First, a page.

Some early-stage products target sperm motility and hold potential as an on-demand contraceptive, says Daniel S. Johnston, PhD, chief of the Contraception Research Branch with the Eunice Kennedy Shriver National Institute of Child Health and Human Development in Bethesda, MD.
“If a man wants to be infertile for six hours, or if it lasts a couple of days, it’s a fascinating concept,” Johnston says.
These are some of the male contraceptive methods now under study:
Nonhormonal, reversible options. In the past decade, various genes and proteins have been identified that are expressed in the male reproductive tract with deletion phenotypes that can lead to male infertility in mice. These phenotypes can arrest teratozoospermia, asthenozoospermia, globozoospermia, spermatogenesis, abnormal spermiation, and other outcomes.1
“You see a couple of on-demand, nonhormonal ones that have the possibility of being contraceptives if they can be successfully developed,” Johnston says. One candidate is in preclinical stages at Weill Cornell Medicine. (See story on potential on-demand male pill in this issue.)
Another possibility targets EPPIN, which is a surface protein on human spermatozoa. It is a sperm-surface drug target for male contraception. This androgen-dependent gene is expressed in the testis and epididymis, vas deferens, seminal vesicle, and adrenal gland.2,3 “These are trying to work their way to clinical trials,” Johnston says.
Gel, Pill Under Consideration
Male contraceptive gel. A clinical trial is underway for a male contraceptive gel that combines daily nestorone (NES) and testosterone.4
Study participants apply 2.5 mL of contraceptive gel to each shoulder and upper arm after showering in the morning. It is left on the skin for at least four hours before washing. Men and their female partners are enrolled in the study. In the efficacy phase, the sperm concentration is reduced, and participants continue to apply the gel so sperm concentrations are maintained at 1 million/mL or less. Enrolled couples agree to stop using other forms of contraception and only depend on the gel for pregnancy prevention. (More information is available at: https://www.malecontraception.center/nes-t-gel.)
Male birth control pill. Daily oral dimethandrolone undecanoate (DMAU) is an active ingredient hydrolyzed to DMA, a novel derivative of 19-nortestosterone. It binds to progesterone receptors and androgen. (More information is available at: https://www.malecontraception.center/dimethandrolone.)
Another single-agent male hormonal contraceptive possibility is 11 b methyl nortestosterone, which binds to the androgen and progestin receptors in vitro. (Find out more at: https://www.malecontraception.center/11-v-methyl-nortestosterone.)
Researchers also are working on a new molecule derivative of 19-nortestosterone. Early research suggested it could suppress testosterone and was well-tolerated in men when given in oral doses with food.4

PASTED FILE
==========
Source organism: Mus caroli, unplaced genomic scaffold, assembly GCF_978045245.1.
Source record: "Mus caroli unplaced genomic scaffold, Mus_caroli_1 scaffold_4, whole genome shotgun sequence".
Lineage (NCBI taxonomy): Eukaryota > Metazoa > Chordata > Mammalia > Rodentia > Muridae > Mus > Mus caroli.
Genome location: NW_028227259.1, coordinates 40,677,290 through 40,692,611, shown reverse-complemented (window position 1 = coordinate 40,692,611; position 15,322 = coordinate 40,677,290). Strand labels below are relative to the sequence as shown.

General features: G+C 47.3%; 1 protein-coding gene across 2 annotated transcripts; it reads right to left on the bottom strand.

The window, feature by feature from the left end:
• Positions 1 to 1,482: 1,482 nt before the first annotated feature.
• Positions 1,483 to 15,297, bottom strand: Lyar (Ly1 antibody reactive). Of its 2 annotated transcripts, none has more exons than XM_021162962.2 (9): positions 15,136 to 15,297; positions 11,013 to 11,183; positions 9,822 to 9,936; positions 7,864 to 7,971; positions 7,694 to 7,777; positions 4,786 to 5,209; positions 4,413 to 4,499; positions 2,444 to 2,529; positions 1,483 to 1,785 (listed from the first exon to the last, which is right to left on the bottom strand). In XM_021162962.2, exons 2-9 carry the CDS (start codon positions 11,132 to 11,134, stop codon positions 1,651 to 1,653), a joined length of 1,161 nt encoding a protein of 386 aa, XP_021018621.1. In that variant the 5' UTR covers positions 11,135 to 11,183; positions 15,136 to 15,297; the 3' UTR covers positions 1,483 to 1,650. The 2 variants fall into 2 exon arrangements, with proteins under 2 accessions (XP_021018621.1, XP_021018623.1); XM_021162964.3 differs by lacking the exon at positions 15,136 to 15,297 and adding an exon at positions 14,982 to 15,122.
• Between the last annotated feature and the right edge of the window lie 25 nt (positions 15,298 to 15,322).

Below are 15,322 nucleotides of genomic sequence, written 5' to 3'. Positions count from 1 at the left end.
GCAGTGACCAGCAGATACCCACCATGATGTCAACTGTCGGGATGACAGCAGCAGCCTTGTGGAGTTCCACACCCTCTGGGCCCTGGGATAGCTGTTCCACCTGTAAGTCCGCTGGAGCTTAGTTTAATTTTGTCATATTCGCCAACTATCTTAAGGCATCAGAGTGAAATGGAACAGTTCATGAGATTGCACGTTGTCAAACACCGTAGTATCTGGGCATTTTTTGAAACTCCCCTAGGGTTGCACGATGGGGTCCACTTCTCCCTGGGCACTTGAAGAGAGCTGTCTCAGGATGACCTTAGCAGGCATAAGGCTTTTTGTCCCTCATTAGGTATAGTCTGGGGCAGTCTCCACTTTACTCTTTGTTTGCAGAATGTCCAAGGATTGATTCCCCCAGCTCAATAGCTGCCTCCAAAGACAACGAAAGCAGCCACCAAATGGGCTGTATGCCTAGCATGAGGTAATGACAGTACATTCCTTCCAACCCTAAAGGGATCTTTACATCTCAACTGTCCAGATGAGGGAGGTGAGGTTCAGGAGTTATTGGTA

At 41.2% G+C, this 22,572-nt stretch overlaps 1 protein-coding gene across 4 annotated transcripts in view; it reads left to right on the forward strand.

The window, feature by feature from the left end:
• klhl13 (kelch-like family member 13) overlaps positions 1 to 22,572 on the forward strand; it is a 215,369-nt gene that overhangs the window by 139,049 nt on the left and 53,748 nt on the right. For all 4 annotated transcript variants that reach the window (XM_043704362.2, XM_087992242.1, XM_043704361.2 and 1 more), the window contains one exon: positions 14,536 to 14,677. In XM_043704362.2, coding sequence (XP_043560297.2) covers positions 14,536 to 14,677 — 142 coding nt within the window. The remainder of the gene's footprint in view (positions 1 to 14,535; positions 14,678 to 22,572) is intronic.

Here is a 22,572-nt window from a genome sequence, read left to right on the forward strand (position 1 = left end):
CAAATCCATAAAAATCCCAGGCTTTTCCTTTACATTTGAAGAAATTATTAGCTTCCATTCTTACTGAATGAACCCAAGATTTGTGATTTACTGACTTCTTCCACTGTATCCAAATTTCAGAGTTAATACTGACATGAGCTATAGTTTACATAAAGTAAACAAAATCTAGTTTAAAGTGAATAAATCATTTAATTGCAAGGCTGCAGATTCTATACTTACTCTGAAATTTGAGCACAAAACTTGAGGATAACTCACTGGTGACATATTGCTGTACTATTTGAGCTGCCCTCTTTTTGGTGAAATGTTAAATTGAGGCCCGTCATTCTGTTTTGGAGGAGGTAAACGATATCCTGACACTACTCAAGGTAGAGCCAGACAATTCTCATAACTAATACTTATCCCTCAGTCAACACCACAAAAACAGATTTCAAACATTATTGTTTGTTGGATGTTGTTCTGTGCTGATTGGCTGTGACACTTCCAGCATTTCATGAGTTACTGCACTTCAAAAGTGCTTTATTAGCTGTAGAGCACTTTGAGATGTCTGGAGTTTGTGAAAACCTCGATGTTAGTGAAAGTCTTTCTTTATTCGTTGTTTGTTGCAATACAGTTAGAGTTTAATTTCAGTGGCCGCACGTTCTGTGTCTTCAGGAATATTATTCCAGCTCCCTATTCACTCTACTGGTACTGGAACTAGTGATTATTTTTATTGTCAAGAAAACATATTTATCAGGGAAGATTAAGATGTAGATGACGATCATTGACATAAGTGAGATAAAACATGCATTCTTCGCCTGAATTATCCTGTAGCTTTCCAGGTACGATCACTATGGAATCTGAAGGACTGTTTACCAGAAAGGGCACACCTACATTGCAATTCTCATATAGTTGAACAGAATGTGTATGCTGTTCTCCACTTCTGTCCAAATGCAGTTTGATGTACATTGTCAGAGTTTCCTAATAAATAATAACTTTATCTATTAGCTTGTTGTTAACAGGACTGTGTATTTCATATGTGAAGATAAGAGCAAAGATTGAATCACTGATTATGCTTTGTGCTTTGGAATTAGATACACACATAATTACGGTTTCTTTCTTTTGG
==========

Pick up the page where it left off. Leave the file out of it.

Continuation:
Vas occlusion. “Vas occlusion [methods] are interesting,” says Heather Vahdat, MPH, executive director of the Male Contraceptive Initiative of Durham, NC. “It’s beneficial to think of a reversible transition from vasectomy. Our partners in that space are developing different polymers injected into the vas.”
The injected polymers act like an implant and is administered in a similar way to vasectomy, which should make it easy for urologists to learn, she notes.
One option is Vasalgel, a multiyear contraceptive that is similar to a no-scalpel vasectomy. A gel is injected into the vas deferens. When a man wishes to restore the flow of sperm, the polymer can be dissolved and flushed out. (Find out more at: https://www.parsemus.org/vasalgel/.) Another version, Echo-VR, uses a polymer hydrogel that is implanted inside the vas deferens. (Find out more at: http://www.contraline.com/product/.) It is minimally invasive outpatient surgery that prevents sperm from traveling through the vas deferens, Vahdat says.
“They compare it more to an IUD [intrauterine device] because it’s in the reproductive organ, and it’s a physical thing that can be removed,” she explains. “These products are being designed to last for multiple years, fitting the role of a mid- to long-acting method.”
This contraceptive possibility could appeal to younger people who want to delay parenthood. “It is a set-it-and-forget-it mentality,” she says. “When you’re young, you don’t want to think about taking a pill every day, so it’s a great option.”
RISUG, developed in India, is another intravasal injectable male contraceptive that can make men sterile for 10 to 15 years. Animal models show that it is completely reversible.5
Recently, RISUG was approved in India, but as a permanent contraceptive solution and not as a reversible contraceptive. “You inject it, and it becomes a permanent plug,” Vahdat says. “Downstream, they plan to make it reversible, but they got it to market as a permanent contraceptive.”
- Kent K, Johnston M, Strump N, et al. Toward development of the male pill: A decade of potential non-hormonal contraceptive targets. Front Cell Dev Biol 2020;8:61.
- O’Rand MG, Silva EJR, Hamil KG. Non-hormonal male contraception: A review and development of an Eppin based contraceptive. Pharmacol Ther 2016;157:105-111.
- Mariani NAP, Camara AC, Silva AAS, et al. Epididymal protease inhibitor (EPPIN) is a protein hub for seminal vesicle-secreted protein SVS2 binding in mouse spermatozoa. Mol Cell Endocrinol 2020;506:110754.
- Gava G, Meriggiola MC. Update on male hormonal contraception. Ther Adv Endocrinol Metab 2019;10:2042018819834846.
- Lohiya NK, Alam I, Hussain M, et al. RISUG: An intravasal injectable male contraceptive. Indian J Med Res 2014;140(Suppl 1):S63-S72.